So I finally saw the much talked about Sam Mendes film and am slightly conflicted about what my opinion of 1917 is. As soon as the film was over, there was a sense of “I am so glad I saw this in the theatre” in my head. But despite being a war movie, 1917 didn’t make me cry, not even tear up.
I tore up while watching Jo Jo Rabbit and I think it was perhaps the better movie, even if just by a point. Not only did it draw laughs from the audience, but also brought out the waterworks. 1917 doesn’t bring out either. No catharsis.
But what 1917 did manage to do was, at least for me, was keep me at the edge of my seat. For most of the film, I was in awe of the camera work, even though it’s pretty easy to see all the cuts. I mention this because the movie has a got a lot of praise for looking like it was shot in one take.
“See, they paused it here and continued shooting from here,” my husband kept telling me in the theatre each time he saw an obvious cut. As the film progressed, I started doing it too (pointing out cuts).
The plot is pretty simple, two men sent on a suicide mission to cross over patches that may be occupied by the enemies and warn British troops against making an attack.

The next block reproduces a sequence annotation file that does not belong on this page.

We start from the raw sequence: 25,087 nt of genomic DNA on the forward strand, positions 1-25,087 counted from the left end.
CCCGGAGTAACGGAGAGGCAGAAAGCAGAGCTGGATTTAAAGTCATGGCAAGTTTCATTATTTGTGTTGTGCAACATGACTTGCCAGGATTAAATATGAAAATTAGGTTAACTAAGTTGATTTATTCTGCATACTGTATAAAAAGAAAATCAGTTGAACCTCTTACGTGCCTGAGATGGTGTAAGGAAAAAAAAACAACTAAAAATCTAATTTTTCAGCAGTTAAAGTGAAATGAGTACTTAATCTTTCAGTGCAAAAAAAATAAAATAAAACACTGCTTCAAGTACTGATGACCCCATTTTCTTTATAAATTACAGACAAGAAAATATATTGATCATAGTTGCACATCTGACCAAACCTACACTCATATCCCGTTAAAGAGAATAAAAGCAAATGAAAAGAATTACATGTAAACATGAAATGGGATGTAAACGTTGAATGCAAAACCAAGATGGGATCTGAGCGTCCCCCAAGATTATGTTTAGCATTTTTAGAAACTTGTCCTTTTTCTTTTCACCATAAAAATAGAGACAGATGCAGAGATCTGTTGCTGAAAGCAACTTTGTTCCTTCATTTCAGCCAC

Mendes and his team capture all the brutal morbidities of war in a raw and visually stunning manner. But there is not one dialogue that is recall worthy. Also, none of the characters have a solid arc.
The film was a cinematic marvel due to the good camera-work and set designs. However, plot and script-wise, the makers did a pretty lousy job. For me that doesn’t change the fact that I was mighty satisfied with the film and would give it an eight on ten.
But husband disagrees. “I have seen better Tamil films. The second half was so bad” he declared at the end of it. Other south-Indian film fans might agree. Oh wait. That was Parasite!
Final verdict – I think it’s definitely worth watching, but only if you can catch it on the big screen. You will either love it or be disappointed.